NJ vice principal killed by cars drag racing

PISCATAWAY, N.J.  — Authorities are seeking information regarding people involved in a New Jersey drag race that led to the death of a pedestrian over the weekend.

Middlesex County prosecutors and Piscataway police say 49-year-old Tyrone Harrison was struck shortly before 9:30 p.m. Saturday in Piscataway. The New Brunswick High School vice principal was walking to a relative's house from the Edison train station. He was pronounced dead at the scene.

“He was a nice, caring man who worked behind the scenes for the children,” Lorraine Menns, a para professional at New Brunswick High school, told PIX11 News.

It was a somber mood inside New Brunswick high school as an entire school continues to mourn the violent and still unsolved hit-and-run death of their beloved vice principal.

The Somerset husband and father was killed around 9:17 p.m., Saturday night, by a driver drag-racing on Stelton Road and Ethel Avenue.

Police and prosecutors say multiple vehicles were drag racing at the time, and they believe one of the vehicles involved struck the victim before fleeing the scene. Anyone with information is being asked to call police.

The car, a 2003 Honda Accord, was abandoned as the scene.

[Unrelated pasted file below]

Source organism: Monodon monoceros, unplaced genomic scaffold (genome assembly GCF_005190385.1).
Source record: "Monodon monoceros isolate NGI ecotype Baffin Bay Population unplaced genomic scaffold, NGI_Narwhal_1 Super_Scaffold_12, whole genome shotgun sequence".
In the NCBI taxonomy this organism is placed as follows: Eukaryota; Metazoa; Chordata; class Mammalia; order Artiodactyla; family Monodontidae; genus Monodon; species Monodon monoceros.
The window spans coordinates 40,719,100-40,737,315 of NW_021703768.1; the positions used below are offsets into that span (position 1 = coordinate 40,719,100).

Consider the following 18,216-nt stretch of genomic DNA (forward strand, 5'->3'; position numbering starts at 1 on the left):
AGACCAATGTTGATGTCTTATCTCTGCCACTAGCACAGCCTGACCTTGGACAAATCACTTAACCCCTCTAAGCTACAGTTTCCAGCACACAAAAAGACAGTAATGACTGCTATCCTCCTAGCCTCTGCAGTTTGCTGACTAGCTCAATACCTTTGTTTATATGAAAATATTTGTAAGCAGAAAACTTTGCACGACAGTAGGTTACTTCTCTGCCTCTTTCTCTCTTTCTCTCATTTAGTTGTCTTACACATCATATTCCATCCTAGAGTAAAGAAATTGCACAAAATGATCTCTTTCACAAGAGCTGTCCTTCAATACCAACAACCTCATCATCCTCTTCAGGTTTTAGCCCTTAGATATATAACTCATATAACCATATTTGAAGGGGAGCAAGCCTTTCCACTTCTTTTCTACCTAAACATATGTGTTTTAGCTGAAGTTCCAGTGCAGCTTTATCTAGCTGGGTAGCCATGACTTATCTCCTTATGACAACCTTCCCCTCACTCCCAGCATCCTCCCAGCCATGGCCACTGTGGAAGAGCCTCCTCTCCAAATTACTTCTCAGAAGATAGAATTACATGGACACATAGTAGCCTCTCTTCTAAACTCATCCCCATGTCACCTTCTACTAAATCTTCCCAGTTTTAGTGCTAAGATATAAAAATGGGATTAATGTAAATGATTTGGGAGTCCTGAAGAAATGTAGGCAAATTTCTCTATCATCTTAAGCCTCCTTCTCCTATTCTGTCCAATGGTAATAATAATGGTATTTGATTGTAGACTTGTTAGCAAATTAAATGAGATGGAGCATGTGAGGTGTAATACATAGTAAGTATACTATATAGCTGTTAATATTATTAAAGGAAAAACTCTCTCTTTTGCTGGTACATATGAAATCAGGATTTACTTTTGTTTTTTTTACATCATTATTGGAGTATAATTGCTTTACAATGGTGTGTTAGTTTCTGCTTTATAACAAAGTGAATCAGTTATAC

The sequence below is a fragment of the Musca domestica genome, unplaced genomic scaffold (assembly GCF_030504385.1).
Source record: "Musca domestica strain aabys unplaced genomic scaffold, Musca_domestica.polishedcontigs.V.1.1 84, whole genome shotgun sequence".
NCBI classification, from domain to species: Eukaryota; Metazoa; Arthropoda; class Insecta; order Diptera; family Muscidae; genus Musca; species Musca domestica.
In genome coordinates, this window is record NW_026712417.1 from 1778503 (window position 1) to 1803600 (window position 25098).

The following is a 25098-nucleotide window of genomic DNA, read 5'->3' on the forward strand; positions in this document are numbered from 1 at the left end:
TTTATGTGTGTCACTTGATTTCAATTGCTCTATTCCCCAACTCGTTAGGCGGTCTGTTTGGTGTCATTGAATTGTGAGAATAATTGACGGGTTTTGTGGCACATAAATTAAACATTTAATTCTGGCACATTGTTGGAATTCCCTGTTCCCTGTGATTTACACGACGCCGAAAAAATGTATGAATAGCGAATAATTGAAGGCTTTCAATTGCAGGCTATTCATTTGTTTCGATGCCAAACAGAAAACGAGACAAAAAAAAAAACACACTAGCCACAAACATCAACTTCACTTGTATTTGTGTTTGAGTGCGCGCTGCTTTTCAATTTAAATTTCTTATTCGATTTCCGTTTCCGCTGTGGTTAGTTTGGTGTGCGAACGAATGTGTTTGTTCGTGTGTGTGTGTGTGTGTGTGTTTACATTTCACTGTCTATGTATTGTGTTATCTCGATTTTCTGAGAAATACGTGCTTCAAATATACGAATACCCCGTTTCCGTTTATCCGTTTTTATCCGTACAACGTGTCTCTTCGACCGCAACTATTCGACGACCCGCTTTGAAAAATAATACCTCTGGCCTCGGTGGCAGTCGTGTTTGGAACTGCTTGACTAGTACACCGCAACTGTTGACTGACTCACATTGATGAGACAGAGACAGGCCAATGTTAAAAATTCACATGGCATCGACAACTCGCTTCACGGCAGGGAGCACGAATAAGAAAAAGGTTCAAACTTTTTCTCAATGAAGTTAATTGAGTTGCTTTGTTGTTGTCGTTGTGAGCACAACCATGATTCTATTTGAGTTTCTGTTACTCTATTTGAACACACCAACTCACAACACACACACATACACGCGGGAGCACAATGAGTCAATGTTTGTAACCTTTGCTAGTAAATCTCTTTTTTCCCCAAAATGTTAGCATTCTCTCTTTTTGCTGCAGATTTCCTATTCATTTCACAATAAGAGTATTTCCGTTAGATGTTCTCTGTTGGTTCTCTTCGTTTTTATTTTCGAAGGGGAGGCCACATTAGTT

“To leave him to die on the road, it’s heartbreaking,” Menns told PIX11.

Surveillance video released by the Middlesex County prosecutor shows three cars drag racing.

Investigators believe the drivers are part of 78 Imports, a car club that participates in drag racing on public roads.

“I never liked drag racing,” Devon Jones, a student at New Brunswick High School, told PIX11.

A former college football player, Harrison was an educator for more than two decades.

His widow, Dr. Adrienne Harrison told PIX11, “he was truly an honest decent man, a man of substance.”

Dr. Adrienne Harrison, also an educator, said she will forgive the hit-and-run driver if he turns himself.

“It’s a tragedy on both ends. Two families are devastated,” she added.

The funeral for Harrison is set for Monday morning.

The school district said grief counselors would be available for students, faculty and staff.

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